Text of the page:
We live in an age of statistics, regularly bombarded with them in the news or at work. How often do we stop and look behind those statistics to consider what they mean in people’s daily lives?
White Ribbon Day highlights the campaign to prevent violence against women in Australia.
The White Ribbon campaign exists because of the extraordinary statistic that one in three Australian women will be subjected to at least one act of physical or sexual violence or other abuse in her lifetime.
Behind this statistic are stories about violence against our mothers, our sisters, the girl we studied with at uni, or the woman sitting at the next workstation.
The White Ribbon campaign is about men insisting that violence against women is unacceptable and rejecting the attitudes that allow violence to occur.
Of course, most men do not commit violence against women. But when violence occurs, it is mostly males who do it.
The UN has also declared November 25 International Day for the Elimination of Violence Against Women. The former Secretary General Kofi Annan poignantly stated that “violence against women is perhaps the most shameful human rights violation. And it is perhaps the most pervasive. It knows no boundaries of geography, culture, or wealth. As long as it continues, we cannot claim to be making real progress towards equality, development and peace.”
This international perspective does not mean we can write it off as a problem occurring “somewhere else”. Here in Australia, violence is the biggest cause of injury or death for women between 18 and 45. For women under 45, intimate partner violence contributes more to poor health, disability, and death than any other risk, including obesity and smoking.
Aside from the terrible physical and emotional toll, there is also the economic toll – in 2009 violence against women and their children was estimated to cost the Australian economy $13.6 billion, including absence from work, health costs, and pain and suffering.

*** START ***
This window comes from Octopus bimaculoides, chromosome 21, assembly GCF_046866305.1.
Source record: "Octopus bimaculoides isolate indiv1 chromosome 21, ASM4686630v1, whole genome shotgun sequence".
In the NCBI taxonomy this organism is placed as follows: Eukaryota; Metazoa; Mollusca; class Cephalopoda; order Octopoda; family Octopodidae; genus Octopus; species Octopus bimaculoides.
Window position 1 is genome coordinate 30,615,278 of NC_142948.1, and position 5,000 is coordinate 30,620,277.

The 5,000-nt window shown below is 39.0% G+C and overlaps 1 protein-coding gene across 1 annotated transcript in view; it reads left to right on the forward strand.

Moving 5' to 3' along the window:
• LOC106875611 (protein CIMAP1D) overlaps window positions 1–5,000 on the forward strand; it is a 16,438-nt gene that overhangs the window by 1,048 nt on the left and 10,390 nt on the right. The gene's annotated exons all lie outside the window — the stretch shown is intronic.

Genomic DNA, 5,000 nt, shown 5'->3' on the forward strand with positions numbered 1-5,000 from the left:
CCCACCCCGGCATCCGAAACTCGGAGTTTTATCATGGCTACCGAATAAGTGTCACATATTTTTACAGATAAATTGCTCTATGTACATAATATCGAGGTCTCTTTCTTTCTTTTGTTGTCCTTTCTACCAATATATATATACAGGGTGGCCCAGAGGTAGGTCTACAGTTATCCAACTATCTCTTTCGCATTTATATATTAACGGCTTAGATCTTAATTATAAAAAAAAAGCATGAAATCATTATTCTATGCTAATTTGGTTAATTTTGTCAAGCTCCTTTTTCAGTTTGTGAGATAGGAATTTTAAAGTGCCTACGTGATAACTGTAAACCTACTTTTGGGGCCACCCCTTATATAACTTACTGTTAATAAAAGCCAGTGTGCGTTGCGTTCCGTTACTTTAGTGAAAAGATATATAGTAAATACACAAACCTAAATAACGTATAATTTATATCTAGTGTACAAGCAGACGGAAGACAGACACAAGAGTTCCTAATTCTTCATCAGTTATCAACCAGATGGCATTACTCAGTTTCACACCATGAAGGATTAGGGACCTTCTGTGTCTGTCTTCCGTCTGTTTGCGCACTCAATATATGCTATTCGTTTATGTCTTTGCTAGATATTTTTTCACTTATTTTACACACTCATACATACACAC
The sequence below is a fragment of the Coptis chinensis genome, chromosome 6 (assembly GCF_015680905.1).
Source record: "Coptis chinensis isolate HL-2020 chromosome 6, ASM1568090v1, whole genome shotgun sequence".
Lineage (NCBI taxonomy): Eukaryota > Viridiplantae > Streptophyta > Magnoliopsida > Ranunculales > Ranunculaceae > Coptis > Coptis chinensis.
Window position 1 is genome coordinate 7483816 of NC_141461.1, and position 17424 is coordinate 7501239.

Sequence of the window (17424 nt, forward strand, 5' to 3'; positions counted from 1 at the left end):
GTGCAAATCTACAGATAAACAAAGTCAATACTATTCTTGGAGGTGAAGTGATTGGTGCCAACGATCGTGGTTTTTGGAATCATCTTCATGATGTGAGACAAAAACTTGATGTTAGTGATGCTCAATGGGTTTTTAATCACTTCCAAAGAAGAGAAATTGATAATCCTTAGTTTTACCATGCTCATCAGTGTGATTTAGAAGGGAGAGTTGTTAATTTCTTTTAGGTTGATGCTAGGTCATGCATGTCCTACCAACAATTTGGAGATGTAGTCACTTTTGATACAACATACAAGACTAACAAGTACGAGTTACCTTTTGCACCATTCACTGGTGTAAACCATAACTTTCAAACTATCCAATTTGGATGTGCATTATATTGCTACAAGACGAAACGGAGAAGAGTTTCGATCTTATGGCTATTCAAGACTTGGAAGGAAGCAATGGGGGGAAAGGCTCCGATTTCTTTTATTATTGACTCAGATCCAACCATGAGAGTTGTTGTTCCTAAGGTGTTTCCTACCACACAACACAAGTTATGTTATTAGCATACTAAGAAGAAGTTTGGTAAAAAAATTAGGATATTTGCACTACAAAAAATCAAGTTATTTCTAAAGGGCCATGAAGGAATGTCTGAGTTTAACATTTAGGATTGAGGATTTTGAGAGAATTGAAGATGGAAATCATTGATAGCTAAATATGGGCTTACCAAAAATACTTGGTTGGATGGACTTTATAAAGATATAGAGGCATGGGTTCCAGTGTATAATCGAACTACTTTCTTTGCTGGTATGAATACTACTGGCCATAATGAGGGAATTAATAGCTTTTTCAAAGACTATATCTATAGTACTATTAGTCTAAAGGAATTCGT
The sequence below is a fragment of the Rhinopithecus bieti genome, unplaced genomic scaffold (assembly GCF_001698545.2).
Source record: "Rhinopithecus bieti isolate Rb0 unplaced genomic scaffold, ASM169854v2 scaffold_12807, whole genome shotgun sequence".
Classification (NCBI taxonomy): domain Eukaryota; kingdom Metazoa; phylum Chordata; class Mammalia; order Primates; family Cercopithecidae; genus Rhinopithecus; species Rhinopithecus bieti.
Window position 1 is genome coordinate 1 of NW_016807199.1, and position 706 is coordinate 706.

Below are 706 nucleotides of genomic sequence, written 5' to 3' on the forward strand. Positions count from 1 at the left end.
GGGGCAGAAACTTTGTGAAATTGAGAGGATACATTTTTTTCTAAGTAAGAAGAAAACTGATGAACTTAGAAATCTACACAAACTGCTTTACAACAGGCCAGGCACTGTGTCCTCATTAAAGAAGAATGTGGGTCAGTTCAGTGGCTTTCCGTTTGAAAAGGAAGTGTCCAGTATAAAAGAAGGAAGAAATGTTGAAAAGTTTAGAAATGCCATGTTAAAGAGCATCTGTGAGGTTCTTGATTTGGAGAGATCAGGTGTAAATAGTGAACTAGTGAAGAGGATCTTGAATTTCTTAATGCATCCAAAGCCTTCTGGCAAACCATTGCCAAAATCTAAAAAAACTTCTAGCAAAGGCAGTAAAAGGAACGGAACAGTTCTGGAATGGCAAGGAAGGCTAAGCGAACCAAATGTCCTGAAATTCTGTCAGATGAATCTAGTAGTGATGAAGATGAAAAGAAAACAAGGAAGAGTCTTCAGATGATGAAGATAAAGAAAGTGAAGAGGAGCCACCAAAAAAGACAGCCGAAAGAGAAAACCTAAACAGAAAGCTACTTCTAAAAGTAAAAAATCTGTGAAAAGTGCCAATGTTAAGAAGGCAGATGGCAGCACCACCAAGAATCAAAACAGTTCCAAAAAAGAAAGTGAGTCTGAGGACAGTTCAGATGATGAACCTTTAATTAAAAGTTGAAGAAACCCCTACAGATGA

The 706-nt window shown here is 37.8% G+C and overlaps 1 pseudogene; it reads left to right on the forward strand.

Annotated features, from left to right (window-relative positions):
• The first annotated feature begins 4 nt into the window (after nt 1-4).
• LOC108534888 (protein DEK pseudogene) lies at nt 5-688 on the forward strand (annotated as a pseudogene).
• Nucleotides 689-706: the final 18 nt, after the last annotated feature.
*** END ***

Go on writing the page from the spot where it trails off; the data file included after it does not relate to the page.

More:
As much as this violence affects all types of women, it is perpetrated by all types of men. There is no stereotype – men of all occupations and social classes commit this violence.
Therefore men of all ages, from all workplaces, of all political affiliations and of all racial, ethnic, cultural and religious backgrounds carry the obligation to bring and end to violence against women. We are the ones who must break the cycle, and create a future free of violence and fear.
Changing men’s attitude about violence towards women means that we must never turn a blind eye, must never excuse violence, but have the strength to speak out – to our mates, our relatives or our colleagues. We must challenge them, and support them, to change their behaviour and their attitude – for our mothers, our sisters, our daughters.
So men, we all have a part to play. You can start today by swearing at www.myoath.com.au, wearing a white ribbon and joining the ranks of men who vow not to be violent and not to stay silent.